However the attorney-client privilege should not be confused with the ability to commit perjury which is the act of testifying falsely under oath.  Ethical rules forbid any attorney from knowingly utilizing perjury to prove his or her case.  If your attorney sees you committing perjury on the stand, he or she may be required to withdraw from the case or at the very least not to allow the perjury to influence the result of the case.

Your attorney can attempt to plan your case around avoiding having to voluntarily disclose any particular harmful facts.  However the attorney cannot intentionally misrepresent the truth, nor assist you in doing so.

The attorney-client privilege results in attorneys routinely receiving information that is extremely confidential even though it may be of vital importance to other persons or the government and they MUST refrain from revealing that information to anyone, including the government and the Courts will stop anyone from seeking to subpoena the attorney or his or her records in to obtain that information assuming you claim your “attorney-client” privilege.  In fact, the State Bar of California is responsible for maintaining a list of attorneys qualified to serve as “Special Master” to accompany peace officers in conducting searches for documentary evidence under the control of attorneys, physicians, psychotherapists and clergy members under the Penal Code so that confidential information on unrelated matters is not freely disseminated to law enforcement.

The attorney-client privilege applies even if you have not paid any money to the attorney or officially hired them.  If you reveal any information to an attorney that you are meeting with the intention to possibly hire that attorney you have created an “attorney-client relationship” for purposes of confidentiality and any information given during the interview is privileged EVEN if you do not hire that particular attorney.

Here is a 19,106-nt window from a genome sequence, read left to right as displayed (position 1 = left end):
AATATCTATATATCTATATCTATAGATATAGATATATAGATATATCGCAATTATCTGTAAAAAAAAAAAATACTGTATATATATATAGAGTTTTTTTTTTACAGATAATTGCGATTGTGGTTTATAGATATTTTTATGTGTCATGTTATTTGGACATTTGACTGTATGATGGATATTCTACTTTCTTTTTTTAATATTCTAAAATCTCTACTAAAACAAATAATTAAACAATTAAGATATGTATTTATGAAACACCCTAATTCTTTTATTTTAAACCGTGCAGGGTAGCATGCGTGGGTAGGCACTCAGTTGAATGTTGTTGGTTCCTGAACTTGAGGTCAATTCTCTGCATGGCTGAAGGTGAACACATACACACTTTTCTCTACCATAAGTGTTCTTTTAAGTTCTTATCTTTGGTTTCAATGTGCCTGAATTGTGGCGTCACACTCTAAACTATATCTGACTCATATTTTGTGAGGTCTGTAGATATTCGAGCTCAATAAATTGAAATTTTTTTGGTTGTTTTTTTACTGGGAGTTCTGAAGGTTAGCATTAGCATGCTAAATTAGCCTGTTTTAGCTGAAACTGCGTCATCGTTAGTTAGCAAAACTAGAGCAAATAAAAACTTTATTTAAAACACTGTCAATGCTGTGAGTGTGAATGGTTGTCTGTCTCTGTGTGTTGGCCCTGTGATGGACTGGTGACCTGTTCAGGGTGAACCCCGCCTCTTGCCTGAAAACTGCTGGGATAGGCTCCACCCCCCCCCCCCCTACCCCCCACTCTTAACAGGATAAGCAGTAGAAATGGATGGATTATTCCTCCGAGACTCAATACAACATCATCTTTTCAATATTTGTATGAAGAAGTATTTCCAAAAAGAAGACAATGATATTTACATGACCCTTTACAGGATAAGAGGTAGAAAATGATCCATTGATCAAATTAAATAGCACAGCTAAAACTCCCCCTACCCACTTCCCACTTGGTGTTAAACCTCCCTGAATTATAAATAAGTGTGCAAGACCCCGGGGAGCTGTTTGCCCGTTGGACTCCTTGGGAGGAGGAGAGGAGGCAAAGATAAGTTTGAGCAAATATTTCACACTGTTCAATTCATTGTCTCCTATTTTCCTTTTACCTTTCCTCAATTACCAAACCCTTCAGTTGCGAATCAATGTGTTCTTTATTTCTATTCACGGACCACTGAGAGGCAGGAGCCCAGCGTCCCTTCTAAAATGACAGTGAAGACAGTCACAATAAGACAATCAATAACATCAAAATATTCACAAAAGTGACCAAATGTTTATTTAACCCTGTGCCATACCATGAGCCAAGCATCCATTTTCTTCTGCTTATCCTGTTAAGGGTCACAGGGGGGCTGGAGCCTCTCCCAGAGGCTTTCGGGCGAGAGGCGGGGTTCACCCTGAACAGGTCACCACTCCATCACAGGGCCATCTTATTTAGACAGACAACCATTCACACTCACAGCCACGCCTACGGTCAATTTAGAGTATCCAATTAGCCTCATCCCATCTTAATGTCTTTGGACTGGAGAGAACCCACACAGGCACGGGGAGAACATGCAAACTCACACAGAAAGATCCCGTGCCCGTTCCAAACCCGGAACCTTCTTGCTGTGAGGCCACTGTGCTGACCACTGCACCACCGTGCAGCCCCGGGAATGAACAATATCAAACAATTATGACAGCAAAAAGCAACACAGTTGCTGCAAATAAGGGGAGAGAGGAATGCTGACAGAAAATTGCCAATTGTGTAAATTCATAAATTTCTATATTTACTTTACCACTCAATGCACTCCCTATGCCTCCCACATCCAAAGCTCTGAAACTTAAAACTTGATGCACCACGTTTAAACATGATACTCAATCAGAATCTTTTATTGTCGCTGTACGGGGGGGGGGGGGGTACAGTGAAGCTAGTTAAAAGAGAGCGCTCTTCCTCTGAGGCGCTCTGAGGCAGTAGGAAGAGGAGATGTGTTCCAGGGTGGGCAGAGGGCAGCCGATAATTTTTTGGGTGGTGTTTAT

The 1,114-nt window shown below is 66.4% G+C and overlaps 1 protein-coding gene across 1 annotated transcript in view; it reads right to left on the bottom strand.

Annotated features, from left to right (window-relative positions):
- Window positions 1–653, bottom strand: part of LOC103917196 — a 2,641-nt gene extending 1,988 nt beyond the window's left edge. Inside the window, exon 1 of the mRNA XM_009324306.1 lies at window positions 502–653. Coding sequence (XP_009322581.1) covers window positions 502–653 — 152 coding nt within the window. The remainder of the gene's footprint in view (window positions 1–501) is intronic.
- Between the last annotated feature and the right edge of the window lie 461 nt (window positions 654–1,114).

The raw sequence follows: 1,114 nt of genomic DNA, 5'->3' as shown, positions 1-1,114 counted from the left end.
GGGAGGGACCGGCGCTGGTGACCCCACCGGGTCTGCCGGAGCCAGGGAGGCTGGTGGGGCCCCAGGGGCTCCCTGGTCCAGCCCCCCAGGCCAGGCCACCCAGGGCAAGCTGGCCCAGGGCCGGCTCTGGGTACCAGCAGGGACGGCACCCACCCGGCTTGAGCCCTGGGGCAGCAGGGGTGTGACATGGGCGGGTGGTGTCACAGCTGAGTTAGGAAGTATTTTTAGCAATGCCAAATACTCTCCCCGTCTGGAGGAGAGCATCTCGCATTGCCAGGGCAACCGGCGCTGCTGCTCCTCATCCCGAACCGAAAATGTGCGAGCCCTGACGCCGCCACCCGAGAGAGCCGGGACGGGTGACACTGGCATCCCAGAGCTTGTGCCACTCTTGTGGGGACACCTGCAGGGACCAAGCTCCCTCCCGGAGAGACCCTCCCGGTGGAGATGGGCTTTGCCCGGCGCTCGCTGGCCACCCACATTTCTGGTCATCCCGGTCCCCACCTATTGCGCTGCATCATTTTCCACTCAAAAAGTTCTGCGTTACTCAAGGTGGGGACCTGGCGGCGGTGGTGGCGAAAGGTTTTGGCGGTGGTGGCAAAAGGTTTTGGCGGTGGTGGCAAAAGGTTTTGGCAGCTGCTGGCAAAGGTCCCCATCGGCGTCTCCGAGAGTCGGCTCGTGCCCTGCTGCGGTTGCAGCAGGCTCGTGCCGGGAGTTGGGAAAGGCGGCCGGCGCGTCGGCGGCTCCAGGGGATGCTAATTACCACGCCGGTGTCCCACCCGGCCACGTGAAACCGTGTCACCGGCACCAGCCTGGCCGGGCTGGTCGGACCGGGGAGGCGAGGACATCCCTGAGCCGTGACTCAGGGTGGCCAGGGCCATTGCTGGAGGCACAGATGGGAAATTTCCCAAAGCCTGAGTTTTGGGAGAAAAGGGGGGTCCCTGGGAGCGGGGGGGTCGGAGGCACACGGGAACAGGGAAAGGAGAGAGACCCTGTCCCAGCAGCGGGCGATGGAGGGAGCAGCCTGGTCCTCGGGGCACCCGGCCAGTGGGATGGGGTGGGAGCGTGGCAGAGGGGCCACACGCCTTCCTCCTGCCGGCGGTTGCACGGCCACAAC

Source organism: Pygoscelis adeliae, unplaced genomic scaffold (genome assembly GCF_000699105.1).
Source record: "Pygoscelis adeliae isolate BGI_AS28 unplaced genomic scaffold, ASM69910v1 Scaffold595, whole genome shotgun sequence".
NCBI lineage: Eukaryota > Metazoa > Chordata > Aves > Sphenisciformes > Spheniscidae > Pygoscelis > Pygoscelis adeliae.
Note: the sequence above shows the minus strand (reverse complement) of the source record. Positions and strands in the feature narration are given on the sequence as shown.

Note that the attorney-client privilege only applies when someone is either your attorney or has met with you to discuss your hiring them to take on your case.

Any communications that you make to your attorney that are done in a public place and are overheard by someone who is not your attorney means that person can be made to testify about what you said.  For example in a hallway, if you say something to your attorney that someone else overhears that is not considered a private conversation.

This means that any communications between you and your attorney should be made in a location in which only your attorney and the attorney’s agents and you can hear or read the information given so that confidentiality is not inadvertently waived.

The attorney-client privilege belongs to YOU, not to the attorney.  Thus you are tasked with the responsibility of ultimately asserting or waiving the privilege.

The attorney-client privilege lasts forever.

If any attorney breaches their legal duty and reveals any confidential information, not only will the information not be entered into evidence in Court in any way, the attorney will almost surely face severe disciplinary action from the California State Bar and you may have the right to sue them for malpractice if their ethical breach causes you to suffer damages.  An attorney can be disbarred for violating the attorney-client privilege.